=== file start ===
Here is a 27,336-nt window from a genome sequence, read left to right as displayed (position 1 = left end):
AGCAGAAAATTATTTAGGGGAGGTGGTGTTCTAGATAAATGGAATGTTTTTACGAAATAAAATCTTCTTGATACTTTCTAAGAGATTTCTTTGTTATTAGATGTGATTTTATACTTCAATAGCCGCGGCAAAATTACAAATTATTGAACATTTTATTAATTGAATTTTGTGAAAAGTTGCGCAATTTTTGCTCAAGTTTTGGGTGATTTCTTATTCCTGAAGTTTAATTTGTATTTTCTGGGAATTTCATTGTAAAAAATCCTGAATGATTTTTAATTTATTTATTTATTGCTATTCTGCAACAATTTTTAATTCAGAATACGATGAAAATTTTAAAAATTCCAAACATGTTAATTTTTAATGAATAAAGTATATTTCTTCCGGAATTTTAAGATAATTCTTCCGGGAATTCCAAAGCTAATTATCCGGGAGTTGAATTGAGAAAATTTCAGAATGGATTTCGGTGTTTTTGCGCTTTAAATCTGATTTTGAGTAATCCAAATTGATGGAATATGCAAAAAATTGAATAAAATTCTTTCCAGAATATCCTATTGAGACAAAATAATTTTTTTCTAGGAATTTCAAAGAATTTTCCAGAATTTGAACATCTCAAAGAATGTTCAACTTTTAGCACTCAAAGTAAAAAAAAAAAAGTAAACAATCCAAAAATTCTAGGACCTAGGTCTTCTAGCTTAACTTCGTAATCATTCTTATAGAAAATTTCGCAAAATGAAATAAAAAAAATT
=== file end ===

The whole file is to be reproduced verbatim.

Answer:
Here is a 27,336-nt window from a genome sequence, read left to right as displayed (position 1 = left end):
AGCAGAAAATTATTTAGGGGAGGTGGTGTTCTAGATAAATGGAATGTTTTTACGAAATAAAATCTTCTTGATACTTTCTAAGAGATTTCTTTGTTATTAGATGTGATTTTATACTTCAATAGCCGCGGCAAAATTACAAATTATTGAACATTTTATTAATTGAATTTTGTGAAAAGTTGCGCAATTTTTGCTCAAGTTTTGGGTGATTTCTTATTCCTGAAGTTTAATTTGTATTTTCTGGGAATTTCATTGTAAAAAATCCTGAATGATTTTTAATTTATTTATTTATTGCTATTCTGCAACAATTTTTAATTCAGAATACGATGAAAATTTTAAAAATTCCAAACATGTTAATTTTTAATGAATAAAGTATATTTCTTCCGGAATTTTAAGATAATTCTTCCGGGAATTCCAAAGCTAATTATCCGGGAGTTGAATTGAGAAAATTTCAGAATGGATTTCGGTGTTTTTGCGCTTTAAATCTGATTTTGAGTAATCCAAATTGATGGAATATGCAAAAAATTGAATAAAATTCTTTCCAGAATATCCTATTGAGACAAAATAATTTTTTTCTAGGAATTTCAAAGAATTTTCCAGAATTTGAACATCTCAAAGAATGTTCAACTTTTAGCACTCAAAGTAAAAAAAAAAAAGTAAACAATCCAAAAATTCTAGGACCTAGGTCTTCTAGCTTAACTTCGTAATCATTCTTATAGAAAATTTCGCAAAATGAAATAAAAAAAATT